We often ask children what they want to do when they grow up. They have to answer this from limited life experience. Perhaps we should ask “What are you sure you don’t want to do?” Asked this at an early age, I would have had a good start on a list.
In hindsight, life on the dairy farm where I grew up involved a lot of hard work. No regrets. As they say, hard work builds character. It provided me with a foundation for decision making and problem solving. One particular task I remember doing definitely steered me away from a career in waste management.
Winter on our farm, which Dad called the “Nelson Ranchero” (spelled out on a sign he made with Copenhagen snuff covers mounted over the garage door), was a mixture of chores and fun stuff. One of the hardest jobs involved the dairy cows. Our barn cleaner consisted of a scoop shovel, a pitch fork, a wheel barrow and a kid. Each cow produced at least a half wheel barrow daily. The oozy brown stuff needed to be removed every day. It was scooped into a wheel barrow and loaded into a manure spreader parked at the end of a ramp and a platform. Cleaning barn was serious stuff and required a certain level of competence, ingenuity and agility.
The secret to wheeling a barrow of the stuff was to get up a little bit of speed, hit the planks straight on, then drastically reduce your speed when you hit the flat spot and flip the handles at exactly the right moment before the wheel dropped into the spreader. It was always a good idea to sprinkle some hay on the planks if they were frosty or icy. Foot slippage halfway up the plank abruptly changed the momentum of the load. The consequences stunk. Either the load veered off the plank and dumped prematurely, or you went in face first.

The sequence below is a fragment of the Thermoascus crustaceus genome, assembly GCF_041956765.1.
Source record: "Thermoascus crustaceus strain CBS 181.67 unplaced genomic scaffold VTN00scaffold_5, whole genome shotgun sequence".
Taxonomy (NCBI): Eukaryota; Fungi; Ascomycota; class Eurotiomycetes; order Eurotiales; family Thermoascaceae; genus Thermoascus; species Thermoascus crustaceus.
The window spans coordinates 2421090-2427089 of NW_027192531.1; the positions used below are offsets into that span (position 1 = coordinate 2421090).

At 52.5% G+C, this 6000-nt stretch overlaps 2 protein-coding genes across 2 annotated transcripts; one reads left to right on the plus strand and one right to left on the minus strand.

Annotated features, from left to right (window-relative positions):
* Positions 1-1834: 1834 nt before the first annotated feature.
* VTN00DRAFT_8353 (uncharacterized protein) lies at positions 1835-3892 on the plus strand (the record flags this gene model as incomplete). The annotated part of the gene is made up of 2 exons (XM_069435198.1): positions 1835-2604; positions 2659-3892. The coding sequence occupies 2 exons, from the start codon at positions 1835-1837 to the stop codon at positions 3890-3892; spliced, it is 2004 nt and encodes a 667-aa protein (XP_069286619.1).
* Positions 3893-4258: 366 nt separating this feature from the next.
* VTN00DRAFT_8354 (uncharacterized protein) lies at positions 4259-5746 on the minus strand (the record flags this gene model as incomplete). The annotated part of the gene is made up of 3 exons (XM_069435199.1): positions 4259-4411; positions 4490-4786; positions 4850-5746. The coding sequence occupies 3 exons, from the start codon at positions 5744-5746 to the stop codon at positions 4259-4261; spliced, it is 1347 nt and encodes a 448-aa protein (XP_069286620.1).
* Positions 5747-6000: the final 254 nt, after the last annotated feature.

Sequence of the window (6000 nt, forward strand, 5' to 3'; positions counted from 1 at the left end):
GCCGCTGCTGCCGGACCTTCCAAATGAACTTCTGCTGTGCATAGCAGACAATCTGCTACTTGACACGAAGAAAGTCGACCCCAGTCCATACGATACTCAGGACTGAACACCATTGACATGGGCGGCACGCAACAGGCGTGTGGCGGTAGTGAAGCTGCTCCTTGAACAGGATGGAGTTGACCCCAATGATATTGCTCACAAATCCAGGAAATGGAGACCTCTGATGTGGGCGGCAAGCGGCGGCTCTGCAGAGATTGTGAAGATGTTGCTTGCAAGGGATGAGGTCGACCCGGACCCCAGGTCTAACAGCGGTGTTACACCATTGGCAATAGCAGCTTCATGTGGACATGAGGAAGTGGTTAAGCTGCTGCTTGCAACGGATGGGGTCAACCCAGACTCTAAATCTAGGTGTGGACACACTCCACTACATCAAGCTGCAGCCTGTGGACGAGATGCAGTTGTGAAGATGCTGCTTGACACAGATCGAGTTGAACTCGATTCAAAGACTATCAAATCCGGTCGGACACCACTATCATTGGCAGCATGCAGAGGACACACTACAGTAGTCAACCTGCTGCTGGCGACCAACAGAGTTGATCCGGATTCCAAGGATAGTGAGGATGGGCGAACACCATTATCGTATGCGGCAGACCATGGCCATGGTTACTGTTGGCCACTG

The second peril of barn cleaning was missing the end of the runway and dropping the single wheel barrow wheel over the edge, into the spreader. Once again it’s a matter of momentum and knowing when to let go. Instinct told you to hang on if at all possible because getting the wheel barrow back up on the platform meant getting down in the spreader and lifting it out. Deciding what to do at this instant required quick decisive thinking. You had to instantaneously calculate the rate of speed, the weight and balance of the load and your own weight as leverage applied to the handles. If you miscalculated, an underweighted barrow operator could easily be flipped through the air into the spreader or, in cases of manure overload, flipped clear over to the other side. Pretty funny stuff if it happened to your brother.
When the snow became too deep for the tractor and spreader, you began building a manure pile. A non-farm person may say “What’s so hard about that?” Trust me, it took some long-range planning and guesstimating. You had to factor in how many cows you had, how much they pooped and how many days until the snow melted before you even dumped the first wheel barrow load. If you dropped the first load too close, you would run out of room and be forced to higher elevations later in the season. You also had to guess how wide to make the pile. Once you got the base down, you ran your plank and dumped off the edges. Here is where you had to factor in temperature and consistency of the material. Cold weather helped the pile set up. One could push clear to the edges as long as she stayed frozen. Pushing to the limits on a seemingly frozen crust built on top of mushy stuff could result in edge failure and a tumble down a slippery slope. That stunk too.
Saturday mornings meant cleaning the heifer barn. That job was done with pitch forks. Dad modified the barn door to allow him to back the spreader in. Us kids pitched in from the sides. It wasn’t bad when straw was used for bedding. Quite often however, he used wild hay, cut from the meadow. The reason we cleaned it every Saturday was because if you didn’t, and it became even more packed by the cattle, you would never be able to tear it loose.
When the snow got too deep, we got to use the horses and the bob sled. Dad would drive the team into the barn and we kids would pitch the sled full, haul it outside and pitch it into a pile. The best part of that was we got to hook our little sleds behind and get a ride. Looking back, I guess it was hard work with a twist of fun. At the end of the day you didn’t say you were tired, just all pooped out.